We start with political uncertainty. After a year of historic political events, our new 22-country survey paints a picture of a global public who feel left behind by the traditional system of politics and government, with 64% of our international sample saying traditional parties and politicians “don’t care about people like them”.
One country which may have better times ahead of it is Colombia. “Reviving” is the title of our new Ipsos Flair report on the country. Written by Ipsos in Colombia researchers, it charts the mood of the nation in the wake of the recent peace agreement. The country faces many challenges, but also great opportunities, for example in developing ecotourism and energising an increasingly connected population.
One group very well equipped with the latest devices is people working in advertising and creative industries. Building on our recent work on the Perils of Perception, we find this group somewhat out of touch with how consumers are actually interacting with content in real life. For example, they completely underestimate how much TV is still watched live. Andrew Green and Daniel Blackwell talk us through the evidence and ask the question: does this perception gap affect the decisions they make?
Still on the subject of decision-making, we feature a new piece by Douwe Rademaker and Marco Vriens, who describe an alternative, incremental approach to identifying and reacting to consumer insights – grounded in staying closely connected to the consumer and making the best use of the most up-to-date information.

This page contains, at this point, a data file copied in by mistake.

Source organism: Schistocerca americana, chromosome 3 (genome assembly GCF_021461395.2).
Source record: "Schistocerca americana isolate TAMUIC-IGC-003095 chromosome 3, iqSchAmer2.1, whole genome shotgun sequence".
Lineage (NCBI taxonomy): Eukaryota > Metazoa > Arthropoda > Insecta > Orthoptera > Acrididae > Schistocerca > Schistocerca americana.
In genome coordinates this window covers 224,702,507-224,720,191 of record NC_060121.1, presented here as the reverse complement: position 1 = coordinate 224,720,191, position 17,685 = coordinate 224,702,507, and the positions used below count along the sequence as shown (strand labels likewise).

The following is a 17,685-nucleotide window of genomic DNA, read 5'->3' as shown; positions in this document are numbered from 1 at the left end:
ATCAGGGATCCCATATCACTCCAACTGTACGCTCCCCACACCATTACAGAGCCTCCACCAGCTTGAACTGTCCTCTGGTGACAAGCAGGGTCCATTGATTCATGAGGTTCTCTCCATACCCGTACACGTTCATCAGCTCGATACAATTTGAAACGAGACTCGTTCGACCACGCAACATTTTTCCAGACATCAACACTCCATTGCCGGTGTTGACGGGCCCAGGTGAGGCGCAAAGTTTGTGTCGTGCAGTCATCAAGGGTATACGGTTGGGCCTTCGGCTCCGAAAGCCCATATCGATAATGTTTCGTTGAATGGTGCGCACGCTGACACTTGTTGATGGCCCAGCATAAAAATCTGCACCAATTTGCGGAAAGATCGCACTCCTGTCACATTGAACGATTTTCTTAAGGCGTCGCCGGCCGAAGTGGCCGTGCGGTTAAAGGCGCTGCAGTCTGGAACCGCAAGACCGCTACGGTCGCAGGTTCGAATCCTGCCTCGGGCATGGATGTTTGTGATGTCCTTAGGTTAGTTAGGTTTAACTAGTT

We feature a report on digital banking, which sees established providers feeling the squeeze from financial technology pioneers in Silicon Valley. Banking executives see real benefits in outsourcing innovation to the experts.
This month’s report shines the spotlight on China, where our latest Pulse report focuses on communications effectiveness, including the role celebrities play in effective advertising. And we showcase new thinking from Peter Minnium on how behavioural science can improve the effectiveness of digital creative.
Meanwhile the new Ipsos Australia Climate Change Report finds increasing concern about the subject, and a sense that not enough is being done to tackle the issue at both national and international level.
Finally, we take a look at US Presidential Approval Ratings - as expressed by people from 24 countries around the world. President Obama left the White House with high worldwide approval ratings: 76% say he has been a “good” president of the USA. There is less optimism about Donald Trump; on the eve of his inauguration we find just 34% saying he will be a “good” leader, although this figure does rise to 65% in India and 74% in Russia.